Display the mean anomaly score of the true negative test image as predicted by the network. The value is less than the anomaly score threshold.

disp("Mean heatmap anomaly score of test image: "+scores(idxTrueNegative(1)));
Mean heatmap anomaly score of test image: 0.12476

View Heatmaps of False Negative Images

False negatives are images with pill defect anomalies that the network classifies as normal. Use the explanation from the network to gain insights into the misclassifications.

Find any false negative images from the test set. Obtain heatmap overlays of the false negative images by using the transform function. The operations of the transform are specified by an anonymous function that applies the heatmapOverlay helper function to the activations of the resize2dLayer layer upsampleHeatmap of the network. The heatmapOverlay helper function is defined at the end of the example. Display the false negative images as a montage. If there are no false negatives, the figure is empty.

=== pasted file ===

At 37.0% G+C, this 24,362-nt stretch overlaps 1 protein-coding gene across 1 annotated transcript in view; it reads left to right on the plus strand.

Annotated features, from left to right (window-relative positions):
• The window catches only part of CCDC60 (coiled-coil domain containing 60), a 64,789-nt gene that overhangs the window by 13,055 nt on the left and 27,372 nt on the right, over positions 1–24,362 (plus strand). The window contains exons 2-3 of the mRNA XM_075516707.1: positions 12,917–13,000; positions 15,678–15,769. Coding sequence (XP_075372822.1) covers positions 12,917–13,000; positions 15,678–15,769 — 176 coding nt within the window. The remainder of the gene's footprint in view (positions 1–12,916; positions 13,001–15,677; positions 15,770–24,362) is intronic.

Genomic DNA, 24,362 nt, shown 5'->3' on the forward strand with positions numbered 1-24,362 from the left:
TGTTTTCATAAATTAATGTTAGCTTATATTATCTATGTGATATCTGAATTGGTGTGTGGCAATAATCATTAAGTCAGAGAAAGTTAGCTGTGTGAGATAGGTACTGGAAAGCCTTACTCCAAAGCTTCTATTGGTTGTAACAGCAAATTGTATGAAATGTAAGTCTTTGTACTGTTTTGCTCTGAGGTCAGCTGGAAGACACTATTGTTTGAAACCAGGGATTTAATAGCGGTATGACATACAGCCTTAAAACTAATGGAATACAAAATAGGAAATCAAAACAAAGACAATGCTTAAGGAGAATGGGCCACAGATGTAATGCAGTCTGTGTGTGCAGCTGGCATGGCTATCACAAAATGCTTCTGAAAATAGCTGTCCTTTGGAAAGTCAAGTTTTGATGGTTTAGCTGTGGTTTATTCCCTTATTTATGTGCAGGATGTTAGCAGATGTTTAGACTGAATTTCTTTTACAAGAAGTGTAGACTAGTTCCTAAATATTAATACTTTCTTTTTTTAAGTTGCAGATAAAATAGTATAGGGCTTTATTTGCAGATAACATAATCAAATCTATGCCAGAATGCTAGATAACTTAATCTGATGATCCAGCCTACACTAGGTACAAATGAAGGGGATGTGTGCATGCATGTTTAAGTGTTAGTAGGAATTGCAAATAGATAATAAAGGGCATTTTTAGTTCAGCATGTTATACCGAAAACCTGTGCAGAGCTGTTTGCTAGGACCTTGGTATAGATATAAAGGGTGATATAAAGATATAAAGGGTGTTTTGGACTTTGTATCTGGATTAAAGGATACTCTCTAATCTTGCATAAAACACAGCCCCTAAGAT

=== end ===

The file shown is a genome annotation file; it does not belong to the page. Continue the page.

falseNegativeIdx = find(testSetTargetLabels & ~testSetOutputLabels);
if ~isempty(falseNegativeIdx)
    fnExamples = subset(dsTest,falseNegativeIdx);
    fnExamplesWithHeatmapOverlays = transform(fnExamples,@(x) {heatmapOverlay(x{1},activations(net,x{1},"upsampleHeatmap"),displayRange)});
    fnExamples = readall(fnExamples);
    fnExamples = fnExamples(:,1);
    fnExamplesWithHeatmapOverlays = readall(fnExamplesWithHeatmapOverlays);
else
    [fnExamples,fnExamplesWithHeatmapOverlays] = deal([]);
end
montage(fnExamples)

Display the heatmap overlays as a montage. The network predicts visible anomaly scores around chip defects and specks of dirt, as expected.

montage(fnExamplesWithHeatmapOverlays)

Display the mean anomaly scores of the false negative test images as predicted by the network. The mean scores are less than the anomaly score threshold, resulting in misclassifications.

disp("Mean heatmap anomaly scores:"); scores(falseNegativeIdx)
Mean heatmap anomaly scores:
ans = 2×1 single column vector

    0.2603
    0.3277

View Heatmaps of False Positive Images